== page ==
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25 February 2015

Retention clauses in property transactions – a cautionary tale

A recent case highlights how vital it is to include sufficient detail in retention clauses to ensure that the circumstances in which monies are to be released are fully set out.


In late 2014, the High Court considered the detailed drafting of retention clauses in the context of a share purchase agreement (*1). The seller of a business brought a claim against the buyer for payment of sums under the agreement and the buyer claimed breach of warranty by way of set-off.

The agreement required a sum of money to be paid into a retention account held and operated by the buyer’s solicitor. If the buyer had a claim under the warranties, the seller should be notified of the claim and the retention released to the buyer. The buyer issued a letter of claim and the buyer’s solicitor released to the buyer the monies held in the retention account.

There was no provision for determination of disputes. The seller argued that there was an implied term that the buyer must substantiate any claim before monies are released under the retention clause.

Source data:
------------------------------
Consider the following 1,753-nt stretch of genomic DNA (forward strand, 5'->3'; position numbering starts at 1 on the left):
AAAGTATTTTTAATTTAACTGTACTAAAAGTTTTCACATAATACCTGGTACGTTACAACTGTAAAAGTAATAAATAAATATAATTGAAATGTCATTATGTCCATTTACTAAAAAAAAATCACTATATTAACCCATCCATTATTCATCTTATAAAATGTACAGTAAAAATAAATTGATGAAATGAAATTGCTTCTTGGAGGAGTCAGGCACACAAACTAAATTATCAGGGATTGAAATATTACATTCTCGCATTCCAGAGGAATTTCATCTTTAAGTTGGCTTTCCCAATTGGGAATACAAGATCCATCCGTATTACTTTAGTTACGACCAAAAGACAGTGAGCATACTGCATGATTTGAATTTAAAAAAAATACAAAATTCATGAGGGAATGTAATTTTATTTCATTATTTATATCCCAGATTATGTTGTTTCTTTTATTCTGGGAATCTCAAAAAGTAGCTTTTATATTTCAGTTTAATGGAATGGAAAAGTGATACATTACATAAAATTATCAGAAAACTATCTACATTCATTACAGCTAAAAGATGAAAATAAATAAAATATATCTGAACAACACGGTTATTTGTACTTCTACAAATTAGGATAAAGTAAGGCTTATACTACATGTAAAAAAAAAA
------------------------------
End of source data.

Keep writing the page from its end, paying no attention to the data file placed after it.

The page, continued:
It was decided, in favour of the buyer, that it is not possible to imply whole clauses into agreements. It was not for the courts to put either party in a commercially advantageous position.

The seller claimed unjust enrichment, ie the buyer had profited from an unfounded claim. The judge held that the buyer must have a valid claim, although with no means for settling a dispute in the agreement, the onus was on the seller to prove that the buyer’s claim was unfounded.

Having rejected the seller’s arguments that the retention should not have been released, the judge considered a number of claims many of which related to whether a breach of warranty amounted to a reduction in the value of the company.


Whilst this case relates to a business sale, retention clauses are often used in the context of property transactions, for example where a seller is still to deal with some issue after completion, and a part of the purchase price is withheld pending the issue being satisfactorily resolved, when the funds are then released. The case highlights the importance of ensuring that contract wording is sufficiently detailed as to the precise circumstances in which the retention monies may be released, including a dispute resolution mechanism where appropriate.

(*1) Bir Holdings Ltd v Mehta [2014] EWHC 3903 (Ch)

This article was written by Alexander Gold.

For more information please contact Alexander on +44 (0)20 7427 6436 or